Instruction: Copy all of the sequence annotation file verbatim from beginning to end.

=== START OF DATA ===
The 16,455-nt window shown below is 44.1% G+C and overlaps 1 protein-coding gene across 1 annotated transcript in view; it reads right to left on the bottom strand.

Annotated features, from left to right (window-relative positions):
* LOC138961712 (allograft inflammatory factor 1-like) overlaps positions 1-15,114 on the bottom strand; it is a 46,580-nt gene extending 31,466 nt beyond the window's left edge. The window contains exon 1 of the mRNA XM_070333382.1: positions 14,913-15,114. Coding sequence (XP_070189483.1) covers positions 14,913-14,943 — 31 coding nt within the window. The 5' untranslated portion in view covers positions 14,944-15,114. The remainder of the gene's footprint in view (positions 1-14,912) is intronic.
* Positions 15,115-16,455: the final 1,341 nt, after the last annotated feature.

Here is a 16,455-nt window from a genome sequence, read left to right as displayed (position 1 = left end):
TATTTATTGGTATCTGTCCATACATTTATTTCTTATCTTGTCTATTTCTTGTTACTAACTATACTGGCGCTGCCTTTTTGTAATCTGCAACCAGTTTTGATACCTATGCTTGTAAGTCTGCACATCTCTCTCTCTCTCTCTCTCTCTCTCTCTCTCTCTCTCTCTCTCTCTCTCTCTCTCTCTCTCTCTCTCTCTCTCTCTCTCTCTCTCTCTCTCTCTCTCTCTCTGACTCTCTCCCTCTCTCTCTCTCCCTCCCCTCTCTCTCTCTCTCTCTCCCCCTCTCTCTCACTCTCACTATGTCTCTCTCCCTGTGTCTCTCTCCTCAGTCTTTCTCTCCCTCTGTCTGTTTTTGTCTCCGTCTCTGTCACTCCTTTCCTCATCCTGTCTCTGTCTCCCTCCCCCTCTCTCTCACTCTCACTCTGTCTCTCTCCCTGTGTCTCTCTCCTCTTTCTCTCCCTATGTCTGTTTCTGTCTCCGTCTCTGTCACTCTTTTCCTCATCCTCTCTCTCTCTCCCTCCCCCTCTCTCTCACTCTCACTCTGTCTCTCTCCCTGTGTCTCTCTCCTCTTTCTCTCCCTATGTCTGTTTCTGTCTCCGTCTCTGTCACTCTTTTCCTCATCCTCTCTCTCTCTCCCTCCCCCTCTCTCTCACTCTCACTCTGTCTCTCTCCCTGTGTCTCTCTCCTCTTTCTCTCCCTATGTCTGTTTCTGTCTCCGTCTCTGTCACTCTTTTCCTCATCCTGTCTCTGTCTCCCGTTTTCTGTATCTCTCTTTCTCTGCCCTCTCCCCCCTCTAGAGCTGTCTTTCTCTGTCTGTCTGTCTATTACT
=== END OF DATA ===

The 16,455-nt window shown below is 44.1% G+C and overlaps 1 protein-coding gene across 1 annotated transcript in view; it reads right to left on the bottom strand.

Annotated features, from left to right (window-relative positions):
* LOC138961712 (allograft inflammatory factor 1-like) overlaps positions 1-15,114 on the bottom strand; it is a 46,580-nt gene extending 31,466 nt beyond the window's left edge. The window contains exon 1 of the mRNA XM_070333382.1: positions 14,913-15,114. Coding sequence (XP_070189483.1) covers positions 14,913-14,943 — 31 coding nt within the window. The 5' untranslated portion in view covers positions 14,944-15,114. The remainder of the gene's footprint in view (positions 1-14,912) is intronic.
* Positions 15,115-16,455: the final 1,341 nt, after the last annotated feature.

Here is a 16,455-nt window from a genome sequence, read left to right as displayed (position 1 = left end):
TATTTATTGGTATCTGTCCATACATTTATTTCTTATCTTGTCTATTTCTTGTTACTAACTATACTGGCGCTGCCTTTTTGTAATCTGCAACCAGTTTTGATACCTATGCTTGTAAGTCTGCACATCTCTCTCTCTCTCTCTCTCTCTCTCTCTCTCTCTCTCTCTCTCTCTCTCTCTCTCTCTCTCTCTCTCTCTCTCTCTCTCTCTCTCTCTCTCTCTCTCTCTCTGACTCTCTCCCTCTCTCTCTCTCCCTCCCCTCTCTCTCTCTCTCTCTCCCCCTCTCTCTCACTCTCACTATGTCTCTCTCCCTGTGTCTCTCTCCTCAGTCTTTCTCTCCCTCTGTCTGTTTTTGTCTCCGTCTCTGTCACTCCTTTCCTCATCCTGTCTCTGTCTCCCTCCCCCTCTCTCTCACTCTCACTCTGTCTCTCTCCCTGTGTCTCTCTCCTCTTTCTCTCCCTATGTCTGTTTCTGTCTCCGTCTCTGTCACTCTTTTCCTCATCCTCTCTCTCTCTCCCTCCCCCTCTCTCTCACTCTCACTCTGTCTCTCTCCCTGTGTCTCTCTCCTCTTTCTCTCCCTATGTCTGTTTCTGTCTCCGTCTCTGTCACTCTTTTCCTCATCCTCTCTCTCTCTCCCTCCCCCTCTCTCTCACTCTCACTCTGTCTCTCTCCCTGTGTCTCTCTCCTCTTTCTCTCCCTATGTCTGTTTCTGTCTCCGTCTCTGTCACTCTTTTCCTCATCCTGTCTCTGTCTCCCGTTTTCTGTATCTCTCTTTCTCTGCCCTCTCCCCCCTCTAGAGCTGTCTTTCTCTGTCTGTCTGTCTATTACT